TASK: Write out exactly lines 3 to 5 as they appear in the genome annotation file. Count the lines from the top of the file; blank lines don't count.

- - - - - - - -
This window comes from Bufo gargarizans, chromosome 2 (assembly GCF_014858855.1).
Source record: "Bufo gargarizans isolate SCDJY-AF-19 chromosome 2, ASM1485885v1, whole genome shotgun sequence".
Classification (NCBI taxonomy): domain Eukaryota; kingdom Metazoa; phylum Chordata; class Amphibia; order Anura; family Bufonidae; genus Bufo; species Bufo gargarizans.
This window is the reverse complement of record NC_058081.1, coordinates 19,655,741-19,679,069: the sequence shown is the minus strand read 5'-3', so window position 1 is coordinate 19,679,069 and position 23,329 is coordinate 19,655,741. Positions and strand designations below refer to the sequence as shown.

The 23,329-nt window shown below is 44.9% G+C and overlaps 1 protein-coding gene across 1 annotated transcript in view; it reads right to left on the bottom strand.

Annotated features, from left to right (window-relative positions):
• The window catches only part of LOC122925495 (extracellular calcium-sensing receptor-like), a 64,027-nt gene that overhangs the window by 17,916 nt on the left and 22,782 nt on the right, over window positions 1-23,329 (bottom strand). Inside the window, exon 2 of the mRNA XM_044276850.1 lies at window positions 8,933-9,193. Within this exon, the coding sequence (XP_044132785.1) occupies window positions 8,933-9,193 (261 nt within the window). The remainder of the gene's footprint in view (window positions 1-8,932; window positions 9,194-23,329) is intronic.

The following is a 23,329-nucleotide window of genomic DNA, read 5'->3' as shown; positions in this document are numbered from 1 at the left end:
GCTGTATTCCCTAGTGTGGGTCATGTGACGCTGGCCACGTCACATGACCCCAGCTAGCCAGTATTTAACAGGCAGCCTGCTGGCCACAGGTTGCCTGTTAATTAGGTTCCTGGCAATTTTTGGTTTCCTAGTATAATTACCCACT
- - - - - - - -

Classification (NCBI taxonomy): domain Eukaryota; kingdom Metazoa; phylum Chordata; class Amphibia; order Anura; family Bufonidae; genus Bufo; species Bufo gargarizans.
This window is the reverse complement of record NC_058081.1, coordinates 19,655,741-19,679,069: the sequence shown is the minus strand read 5'-3', so window position 1 is coordinate 19,679,069 and position 23,329 is coordinate 19,655,741. Positions and strand designations below refer to the sequence as shown.

The 23,329-nt window shown below is 44.9% G+C and overlaps 1 protein-coding gene across 1 annotated transcript in view; it reads right to left on the bottom strand.